© Roger Jenkins Pte Ltd 2020  |  Feedback: rogerstoryteller@gmail.com

Let me begin by saying that Voice is not an area in which I have received sustained training or coaching.

When I trained to be a drama teacher at Bretton Hall (1975) I’m sure they must have talked about the voice - especially about how to project it so the back row could hear me without straining it, in order that I could do a full day’s teaching five days a week.  

I consider myself very lucky that my voice has developed into the warm, rich, highly attractive one that it is (?!)  Obviously I depend on my voice, and I delighted that in 2019 I was to turn it to creative and financial advantage:  I contacted Storytel when it opened an office in Singapore and sent them a demo mp3 of me reading various texts. They liked what they heard and so began my career as an audiobook narrator - to date I have recorded:

In 2018 I undertook the intensive training required to become a certified audio describer, providing description so as to enable blind and vision-impaired patrons to enjoy theatrical performances.  Apart from the satisfaction of doing this meaningful work in making the arts more accessible, being an audio describer complements my work as a storyteller and further demands that I use my voice precisely and concisely to convey what  is happening non-verbally on stage.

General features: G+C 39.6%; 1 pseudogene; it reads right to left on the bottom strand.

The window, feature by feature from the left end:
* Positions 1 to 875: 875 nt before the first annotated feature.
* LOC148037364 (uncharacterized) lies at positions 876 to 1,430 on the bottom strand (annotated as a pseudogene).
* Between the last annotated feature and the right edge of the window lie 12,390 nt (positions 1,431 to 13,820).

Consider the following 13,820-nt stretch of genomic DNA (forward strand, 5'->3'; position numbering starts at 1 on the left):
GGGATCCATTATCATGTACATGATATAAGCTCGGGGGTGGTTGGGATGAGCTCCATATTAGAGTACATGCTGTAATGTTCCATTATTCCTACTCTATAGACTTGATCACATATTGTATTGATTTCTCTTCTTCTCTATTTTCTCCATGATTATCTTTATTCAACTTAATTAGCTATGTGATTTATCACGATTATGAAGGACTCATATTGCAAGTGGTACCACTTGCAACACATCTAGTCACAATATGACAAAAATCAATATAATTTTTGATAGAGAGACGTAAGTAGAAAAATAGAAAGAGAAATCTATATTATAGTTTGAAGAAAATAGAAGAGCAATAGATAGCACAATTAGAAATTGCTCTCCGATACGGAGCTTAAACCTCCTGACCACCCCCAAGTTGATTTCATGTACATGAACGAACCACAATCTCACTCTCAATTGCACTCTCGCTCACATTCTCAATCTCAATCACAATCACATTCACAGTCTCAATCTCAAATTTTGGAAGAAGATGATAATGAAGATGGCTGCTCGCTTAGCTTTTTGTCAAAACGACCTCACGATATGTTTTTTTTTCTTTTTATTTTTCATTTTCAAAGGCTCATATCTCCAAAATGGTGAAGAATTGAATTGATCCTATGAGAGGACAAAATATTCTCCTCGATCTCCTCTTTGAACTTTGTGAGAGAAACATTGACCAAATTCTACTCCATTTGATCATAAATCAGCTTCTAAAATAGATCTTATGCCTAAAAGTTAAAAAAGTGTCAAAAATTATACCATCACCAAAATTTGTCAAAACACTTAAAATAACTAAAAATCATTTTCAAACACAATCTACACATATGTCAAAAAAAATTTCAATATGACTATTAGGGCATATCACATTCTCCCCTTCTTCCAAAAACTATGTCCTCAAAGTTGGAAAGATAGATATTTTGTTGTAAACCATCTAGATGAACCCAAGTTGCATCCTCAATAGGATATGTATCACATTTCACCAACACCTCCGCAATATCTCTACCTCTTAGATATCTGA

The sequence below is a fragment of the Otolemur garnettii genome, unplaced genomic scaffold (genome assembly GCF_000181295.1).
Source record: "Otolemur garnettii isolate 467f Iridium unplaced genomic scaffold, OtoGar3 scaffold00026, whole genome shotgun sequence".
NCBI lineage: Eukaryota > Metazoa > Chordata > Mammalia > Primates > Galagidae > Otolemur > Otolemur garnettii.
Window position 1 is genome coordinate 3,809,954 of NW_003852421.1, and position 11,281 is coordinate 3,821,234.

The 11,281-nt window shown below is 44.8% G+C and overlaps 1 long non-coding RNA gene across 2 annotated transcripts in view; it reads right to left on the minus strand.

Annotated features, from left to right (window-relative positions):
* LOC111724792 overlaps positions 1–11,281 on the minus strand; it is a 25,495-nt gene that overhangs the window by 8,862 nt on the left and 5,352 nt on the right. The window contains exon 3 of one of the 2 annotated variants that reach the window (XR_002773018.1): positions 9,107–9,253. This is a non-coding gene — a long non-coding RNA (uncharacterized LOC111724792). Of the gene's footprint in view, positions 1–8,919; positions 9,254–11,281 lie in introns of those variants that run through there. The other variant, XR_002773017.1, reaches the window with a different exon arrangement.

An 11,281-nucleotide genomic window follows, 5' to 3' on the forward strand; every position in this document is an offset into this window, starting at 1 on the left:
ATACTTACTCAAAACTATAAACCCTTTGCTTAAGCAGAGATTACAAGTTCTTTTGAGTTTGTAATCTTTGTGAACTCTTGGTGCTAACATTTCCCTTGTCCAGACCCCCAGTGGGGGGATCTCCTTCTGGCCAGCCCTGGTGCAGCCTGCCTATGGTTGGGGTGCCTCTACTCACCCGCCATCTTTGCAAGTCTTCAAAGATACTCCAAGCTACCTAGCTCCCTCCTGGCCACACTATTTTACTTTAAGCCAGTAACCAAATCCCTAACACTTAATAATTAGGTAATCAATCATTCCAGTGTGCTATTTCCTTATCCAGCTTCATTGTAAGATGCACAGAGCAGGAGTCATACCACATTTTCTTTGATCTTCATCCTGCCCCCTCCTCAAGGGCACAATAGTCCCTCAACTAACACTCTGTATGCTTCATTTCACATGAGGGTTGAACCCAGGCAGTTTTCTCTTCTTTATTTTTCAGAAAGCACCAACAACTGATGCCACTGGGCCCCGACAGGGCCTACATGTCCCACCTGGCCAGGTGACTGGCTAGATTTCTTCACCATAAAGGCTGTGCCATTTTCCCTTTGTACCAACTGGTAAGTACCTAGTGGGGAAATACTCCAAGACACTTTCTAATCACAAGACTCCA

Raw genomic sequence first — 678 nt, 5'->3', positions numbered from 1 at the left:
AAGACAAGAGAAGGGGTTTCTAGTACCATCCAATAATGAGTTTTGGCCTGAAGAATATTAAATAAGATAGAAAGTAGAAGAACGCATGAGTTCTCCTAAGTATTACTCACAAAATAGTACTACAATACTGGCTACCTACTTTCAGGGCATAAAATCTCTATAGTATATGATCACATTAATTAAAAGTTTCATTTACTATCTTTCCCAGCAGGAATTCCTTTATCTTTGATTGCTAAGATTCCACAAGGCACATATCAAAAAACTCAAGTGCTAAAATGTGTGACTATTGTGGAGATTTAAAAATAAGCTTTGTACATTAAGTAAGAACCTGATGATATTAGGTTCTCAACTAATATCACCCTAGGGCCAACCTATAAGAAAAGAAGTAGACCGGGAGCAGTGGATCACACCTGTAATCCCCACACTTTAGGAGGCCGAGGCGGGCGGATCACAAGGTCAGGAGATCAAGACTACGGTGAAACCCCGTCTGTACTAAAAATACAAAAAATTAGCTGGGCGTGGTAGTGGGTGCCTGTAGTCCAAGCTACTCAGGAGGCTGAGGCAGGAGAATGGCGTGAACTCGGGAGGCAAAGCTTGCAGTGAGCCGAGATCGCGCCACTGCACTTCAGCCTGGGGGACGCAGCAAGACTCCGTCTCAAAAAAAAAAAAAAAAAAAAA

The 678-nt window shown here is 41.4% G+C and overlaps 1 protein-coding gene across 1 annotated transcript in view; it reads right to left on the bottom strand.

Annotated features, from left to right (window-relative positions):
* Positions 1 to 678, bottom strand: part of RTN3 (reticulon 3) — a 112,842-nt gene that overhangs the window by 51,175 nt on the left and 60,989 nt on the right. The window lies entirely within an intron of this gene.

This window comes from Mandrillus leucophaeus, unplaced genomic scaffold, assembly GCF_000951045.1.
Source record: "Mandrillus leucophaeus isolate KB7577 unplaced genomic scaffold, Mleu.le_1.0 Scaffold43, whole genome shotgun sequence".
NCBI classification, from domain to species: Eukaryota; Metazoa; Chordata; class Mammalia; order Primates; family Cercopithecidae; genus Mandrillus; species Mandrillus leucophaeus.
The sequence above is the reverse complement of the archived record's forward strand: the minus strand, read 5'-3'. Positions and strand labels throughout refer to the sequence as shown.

I’ll share what I know and some of the exercises I use during Choral Verse / Readers Theatre / storytelling workshops in order to develop various aspects of the voice - projection, clarity, expressiveness and characterisation.  

Several physical factors affect projection but often I think the fundamental issue is to do with confidence and being comfortable with being heard.   

To be a storyteller with an expressive voice first of all you need a sense of fun, a willingness to play with words and be creative!

There isn’t one right way to say ‘whisper’ (you could even shout it in frustration!) - It’s up to you to discover what works for each story.  Some exercises

CLARITY:  One of the most common faults I hear is not voicing the final consonant at the end of a word (door/dawn; coal/cold) which can cause confusion!

Similarly avoid swallowing the last word of a sentence (often the most important word in the entire sentence!)   Exercises  




One book that I had in my library before loaning it out to a budding actor (and it never came back!) was Patsy Rodenberg’s The Right To Speak.

It’s very practical and is available (reference only) at the Esplanade (reserve).  On ebay it hovers around S$45,  incl UK postage.

Exploring your Voice